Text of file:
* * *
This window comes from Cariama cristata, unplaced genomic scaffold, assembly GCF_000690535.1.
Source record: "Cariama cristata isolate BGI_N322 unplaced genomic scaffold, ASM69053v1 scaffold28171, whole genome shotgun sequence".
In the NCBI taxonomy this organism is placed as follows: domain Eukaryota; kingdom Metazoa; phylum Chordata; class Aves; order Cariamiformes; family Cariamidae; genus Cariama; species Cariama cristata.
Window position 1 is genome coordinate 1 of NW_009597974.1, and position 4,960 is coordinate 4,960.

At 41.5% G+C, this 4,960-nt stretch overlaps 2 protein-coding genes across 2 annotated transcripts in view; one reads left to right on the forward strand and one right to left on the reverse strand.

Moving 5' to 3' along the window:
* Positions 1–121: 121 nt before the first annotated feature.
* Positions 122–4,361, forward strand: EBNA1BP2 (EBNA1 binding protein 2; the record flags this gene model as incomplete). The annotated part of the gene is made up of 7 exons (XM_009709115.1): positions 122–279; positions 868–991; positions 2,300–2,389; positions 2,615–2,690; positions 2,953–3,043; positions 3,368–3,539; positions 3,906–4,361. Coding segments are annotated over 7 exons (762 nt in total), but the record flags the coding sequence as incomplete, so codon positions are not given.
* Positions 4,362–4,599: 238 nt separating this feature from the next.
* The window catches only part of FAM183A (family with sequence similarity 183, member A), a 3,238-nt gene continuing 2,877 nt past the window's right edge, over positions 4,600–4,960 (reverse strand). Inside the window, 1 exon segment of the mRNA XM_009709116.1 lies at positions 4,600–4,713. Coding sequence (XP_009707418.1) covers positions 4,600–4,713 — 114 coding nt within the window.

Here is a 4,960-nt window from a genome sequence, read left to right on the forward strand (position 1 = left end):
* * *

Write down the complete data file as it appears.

This window comes from Cariama cristata, unplaced genomic scaffold, assembly GCF_000690535.1.
Source record: "Cariama cristata isolate BGI_N322 unplaced genomic scaffold, ASM69053v1 scaffold28171, whole genome shotgun sequence".
In the NCBI taxonomy this organism is placed as follows: domain Eukaryota; kingdom Metazoa; phylum Chordata; class Aves; order Cariamiformes; family Cariamidae; genus Cariama; species Cariama cristata.
Window position 1 is genome coordinate 1 of NW_009597974.1, and position 4,960 is coordinate 4,960.

At 41.5% G+C, this 4,960-nt stretch overlaps 2 protein-coding genes across 2 annotated transcripts in view; one reads left to right on the forward strand and one right to left on the reverse strand.

Moving 5' to 3' along the window:
* Positions 1–121: 121 nt before the first annotated feature.
* Positions 122–4,361, forward strand: EBNA1BP2 (EBNA1 binding protein 2; the record flags this gene model as incomplete). The annotated part of the gene is made up of 7 exons (XM_009709115.1): positions 122–279; positions 868–991; positions 2,300–2,389; positions 2,615–2,690; positions 2,953–3,043; positions 3,368–3,539; positions 3,906–4,361. Coding segments are annotated over 7 exons (762 nt in total), but the record flags the coding sequence as incomplete, so codon positions are not given.
* Positions 4,362–4,599: 238 nt separating this feature from the next.
* The window catches only part of FAM183A (family with sequence similarity 183, member A), a 3,238-nt gene continuing 2,877 nt past the window's right edge, over positions 4,600–4,960 (reverse strand). Inside the window, 1 exon segment of the mRNA XM_009709116.1 lies at positions 4,600–4,713. Coding sequence (XP_009707418.1) covers positions 4,600–4,713 — 114 coding nt within the window.

Here is a 4,960-nt window from a genome sequence, read left to right on the forward strand (position 1 = left end):